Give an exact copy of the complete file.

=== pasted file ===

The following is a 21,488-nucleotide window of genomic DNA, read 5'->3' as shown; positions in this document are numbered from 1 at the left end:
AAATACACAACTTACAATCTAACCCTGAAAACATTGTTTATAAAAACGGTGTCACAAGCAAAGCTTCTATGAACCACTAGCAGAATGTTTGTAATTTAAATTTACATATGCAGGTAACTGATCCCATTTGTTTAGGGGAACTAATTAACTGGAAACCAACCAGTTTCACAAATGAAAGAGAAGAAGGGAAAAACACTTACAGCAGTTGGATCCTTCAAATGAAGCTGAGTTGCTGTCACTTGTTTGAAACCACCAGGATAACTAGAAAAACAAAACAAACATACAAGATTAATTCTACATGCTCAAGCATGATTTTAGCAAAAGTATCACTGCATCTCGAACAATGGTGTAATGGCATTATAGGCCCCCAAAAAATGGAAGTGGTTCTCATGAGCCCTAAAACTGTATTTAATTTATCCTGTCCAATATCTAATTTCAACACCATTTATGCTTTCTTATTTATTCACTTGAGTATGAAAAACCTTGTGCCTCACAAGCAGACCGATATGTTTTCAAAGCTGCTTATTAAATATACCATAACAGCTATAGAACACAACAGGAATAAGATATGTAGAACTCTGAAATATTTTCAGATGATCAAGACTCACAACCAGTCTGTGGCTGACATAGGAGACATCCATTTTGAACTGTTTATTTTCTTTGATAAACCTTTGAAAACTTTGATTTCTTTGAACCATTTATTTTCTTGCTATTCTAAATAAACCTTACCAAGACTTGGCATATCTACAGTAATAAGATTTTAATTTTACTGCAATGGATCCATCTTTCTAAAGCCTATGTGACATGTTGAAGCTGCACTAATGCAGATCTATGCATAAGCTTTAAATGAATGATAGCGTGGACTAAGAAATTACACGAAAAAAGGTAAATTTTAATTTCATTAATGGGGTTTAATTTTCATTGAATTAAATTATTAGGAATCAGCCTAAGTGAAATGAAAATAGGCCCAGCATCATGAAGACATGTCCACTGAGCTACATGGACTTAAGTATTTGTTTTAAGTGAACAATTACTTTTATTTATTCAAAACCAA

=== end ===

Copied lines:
The following is a 21,488-nucleotide window of genomic DNA, read 5'->3' as shown; positions in this document are numbered from 1 at the left end:
AAATACACAACTTACAATCTAACCCTGAAAACATTGTTTATAAAAACGGTGTCACAAGCAAAGCTTCTATGAACCACTAGCAGAATGTTTGTAATTTAAATTTACATATGCAGGTAACTGATCCCATTTGTTTAGGGGAACTAATTAACTGGAAACCAACCAGTTTCACAAATGAAAGAGAAGAAGGGAAAAACACTTACAGCAGTTGGATCCTTCAAATGAAGCTGAGTTGCTGTCACTTGTTTGAAACCACCAGGATAACTAGAAAAACAAAACAAACATACAAGATTAATTCTACATGCTCAAGCATGATTTTAGCAAAAGTATCACTGCATCTCGAACAATGGTGTAATGGCATTATAGGCCCCCAAAAAATGGAAGTGGTTCTCATGAGCCCTAAAACTGTATTTAATTTATCCTGTCCAATATCTAATTTCAACACCATTTATGCTTTCTTATTTATTCACTTGAGTATGAAAAACCTTGTGCCTCACAAGCAGACCGATATGTTTTCAAAGCTGCTTATTAAATATACCATAACAGCTATAGAACACAACAGGAATAAGATATGTAGAACTCTGAAATATTTTCAGATGATCAAGACTCACAACCAGTCTGTGGCTGACATAGGAGACATCCATTTTGAACTGTTTATTTTCTTTGATAAACCTTTGAAAACTTTGATTTCTTTGAACCATTTATTTTCTTGCTATTCTAAATAAACCTTACCAAGACTTGGCATATCTACAGTAATAAGATTTTAATTTTACTGCAATGGATCCATCTTTCTAAAGCCTATGTGACATGTTGAAGCTGCACTAATGCAGATCTATGCATAAGCTTTAAATGAATGATAGCGTGGACTAAGAAATTACACGAAAAAAGGTAAATTTTAATTTCATTAATGGGGTTTAATTTTCATTGAATTAAATTATTAGGAATCAGCCTAAGTGAAATGAAAATAGGCCCAGCATCATGAAGACATGTCCACTGAGCTACATGGACTTAAGTATTTGTTTTAAGTGAACAATTACTTTTATTTATTCAAAACCAA